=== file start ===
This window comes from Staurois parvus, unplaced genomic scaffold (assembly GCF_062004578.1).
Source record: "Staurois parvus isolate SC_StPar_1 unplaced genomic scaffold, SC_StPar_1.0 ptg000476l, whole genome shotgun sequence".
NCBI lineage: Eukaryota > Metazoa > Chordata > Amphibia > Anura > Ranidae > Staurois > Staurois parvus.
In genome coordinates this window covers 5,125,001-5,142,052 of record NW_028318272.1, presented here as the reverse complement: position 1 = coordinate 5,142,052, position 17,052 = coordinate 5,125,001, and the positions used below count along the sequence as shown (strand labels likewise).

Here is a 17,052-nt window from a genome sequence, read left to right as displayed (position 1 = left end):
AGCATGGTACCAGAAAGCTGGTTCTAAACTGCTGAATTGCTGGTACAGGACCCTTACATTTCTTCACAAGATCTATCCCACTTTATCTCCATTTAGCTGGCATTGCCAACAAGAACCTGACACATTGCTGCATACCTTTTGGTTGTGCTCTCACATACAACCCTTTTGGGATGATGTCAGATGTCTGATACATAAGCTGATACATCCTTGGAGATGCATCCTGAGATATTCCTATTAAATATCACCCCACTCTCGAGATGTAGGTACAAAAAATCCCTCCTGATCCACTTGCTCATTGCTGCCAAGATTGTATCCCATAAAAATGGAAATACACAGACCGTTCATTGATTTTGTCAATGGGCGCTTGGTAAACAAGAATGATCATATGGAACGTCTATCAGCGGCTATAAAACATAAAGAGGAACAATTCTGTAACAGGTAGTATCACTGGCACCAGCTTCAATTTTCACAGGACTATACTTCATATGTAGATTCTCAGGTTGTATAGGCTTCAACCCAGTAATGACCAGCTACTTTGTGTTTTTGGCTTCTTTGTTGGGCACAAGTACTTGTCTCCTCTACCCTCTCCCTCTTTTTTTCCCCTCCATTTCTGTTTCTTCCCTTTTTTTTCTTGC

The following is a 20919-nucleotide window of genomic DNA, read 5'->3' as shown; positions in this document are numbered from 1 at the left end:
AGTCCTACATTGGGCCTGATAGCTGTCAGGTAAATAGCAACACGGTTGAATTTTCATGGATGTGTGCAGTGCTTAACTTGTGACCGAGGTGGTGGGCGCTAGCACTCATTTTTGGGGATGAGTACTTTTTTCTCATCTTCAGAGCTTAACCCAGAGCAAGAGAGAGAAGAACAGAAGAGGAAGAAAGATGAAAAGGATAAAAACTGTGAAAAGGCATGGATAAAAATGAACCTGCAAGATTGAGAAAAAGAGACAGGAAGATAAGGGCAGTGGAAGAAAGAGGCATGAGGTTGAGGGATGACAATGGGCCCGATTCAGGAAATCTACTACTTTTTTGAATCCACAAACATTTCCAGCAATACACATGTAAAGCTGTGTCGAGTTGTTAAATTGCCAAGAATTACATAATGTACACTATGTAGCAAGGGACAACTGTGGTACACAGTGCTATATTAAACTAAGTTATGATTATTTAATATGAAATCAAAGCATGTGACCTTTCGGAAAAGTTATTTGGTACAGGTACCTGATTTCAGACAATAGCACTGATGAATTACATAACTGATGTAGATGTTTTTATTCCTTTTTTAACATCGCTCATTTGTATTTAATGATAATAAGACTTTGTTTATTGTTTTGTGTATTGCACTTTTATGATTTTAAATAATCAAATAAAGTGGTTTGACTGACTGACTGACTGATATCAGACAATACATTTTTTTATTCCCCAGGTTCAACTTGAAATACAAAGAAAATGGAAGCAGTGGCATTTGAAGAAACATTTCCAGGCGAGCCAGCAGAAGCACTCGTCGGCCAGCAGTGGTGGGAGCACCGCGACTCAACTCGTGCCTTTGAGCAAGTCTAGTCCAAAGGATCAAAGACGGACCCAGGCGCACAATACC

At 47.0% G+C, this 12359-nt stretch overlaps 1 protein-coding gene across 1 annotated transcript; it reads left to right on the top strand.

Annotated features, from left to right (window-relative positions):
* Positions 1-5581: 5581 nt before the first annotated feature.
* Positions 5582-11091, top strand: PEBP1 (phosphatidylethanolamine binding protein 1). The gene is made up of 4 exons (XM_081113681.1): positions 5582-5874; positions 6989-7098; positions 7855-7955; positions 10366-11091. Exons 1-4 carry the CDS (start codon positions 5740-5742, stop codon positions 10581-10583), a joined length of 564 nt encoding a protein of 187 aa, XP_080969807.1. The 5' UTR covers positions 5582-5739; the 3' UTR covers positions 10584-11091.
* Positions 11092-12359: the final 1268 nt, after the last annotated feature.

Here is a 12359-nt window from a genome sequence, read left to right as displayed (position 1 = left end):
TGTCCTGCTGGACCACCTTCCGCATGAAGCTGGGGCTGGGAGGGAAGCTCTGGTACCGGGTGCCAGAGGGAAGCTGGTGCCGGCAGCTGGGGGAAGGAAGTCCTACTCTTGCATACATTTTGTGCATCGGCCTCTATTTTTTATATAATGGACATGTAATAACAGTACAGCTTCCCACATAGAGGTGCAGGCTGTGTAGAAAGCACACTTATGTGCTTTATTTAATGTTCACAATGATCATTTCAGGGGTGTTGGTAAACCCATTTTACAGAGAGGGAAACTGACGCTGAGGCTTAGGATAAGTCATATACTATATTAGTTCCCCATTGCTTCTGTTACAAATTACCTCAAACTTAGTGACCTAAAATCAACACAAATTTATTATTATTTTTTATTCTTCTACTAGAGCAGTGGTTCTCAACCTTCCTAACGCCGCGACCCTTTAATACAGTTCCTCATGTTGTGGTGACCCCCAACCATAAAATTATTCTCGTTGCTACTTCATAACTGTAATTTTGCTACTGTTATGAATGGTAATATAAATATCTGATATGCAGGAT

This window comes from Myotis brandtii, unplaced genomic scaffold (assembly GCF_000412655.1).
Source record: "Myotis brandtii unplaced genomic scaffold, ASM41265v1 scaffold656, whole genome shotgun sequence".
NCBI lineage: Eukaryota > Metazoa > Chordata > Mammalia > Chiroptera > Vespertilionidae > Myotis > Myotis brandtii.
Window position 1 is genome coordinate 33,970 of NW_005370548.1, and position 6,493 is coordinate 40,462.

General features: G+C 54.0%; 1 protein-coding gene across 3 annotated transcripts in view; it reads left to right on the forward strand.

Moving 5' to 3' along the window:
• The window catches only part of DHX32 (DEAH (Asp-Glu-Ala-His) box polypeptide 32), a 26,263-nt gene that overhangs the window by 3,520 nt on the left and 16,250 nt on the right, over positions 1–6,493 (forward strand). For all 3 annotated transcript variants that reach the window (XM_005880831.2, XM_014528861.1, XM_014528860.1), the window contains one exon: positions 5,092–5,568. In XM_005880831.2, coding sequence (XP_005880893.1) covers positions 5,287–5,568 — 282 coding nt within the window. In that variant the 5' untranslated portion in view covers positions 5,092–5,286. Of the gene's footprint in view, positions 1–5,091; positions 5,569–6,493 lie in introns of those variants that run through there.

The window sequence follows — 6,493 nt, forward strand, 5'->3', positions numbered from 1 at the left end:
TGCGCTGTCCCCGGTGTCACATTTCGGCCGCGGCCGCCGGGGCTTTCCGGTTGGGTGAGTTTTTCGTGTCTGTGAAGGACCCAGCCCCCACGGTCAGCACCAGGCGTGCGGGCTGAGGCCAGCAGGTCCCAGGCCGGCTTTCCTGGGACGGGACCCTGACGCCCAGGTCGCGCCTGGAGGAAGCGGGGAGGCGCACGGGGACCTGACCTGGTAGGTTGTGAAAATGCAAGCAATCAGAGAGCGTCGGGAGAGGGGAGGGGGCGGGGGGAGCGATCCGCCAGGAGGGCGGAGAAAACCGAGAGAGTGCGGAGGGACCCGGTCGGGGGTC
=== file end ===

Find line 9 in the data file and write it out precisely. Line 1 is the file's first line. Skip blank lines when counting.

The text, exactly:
At 47.0% G+C, this 12359-nt stretch overlaps 1 protein-coding gene across 1 annotated transcript; it reads left to right on the top strand.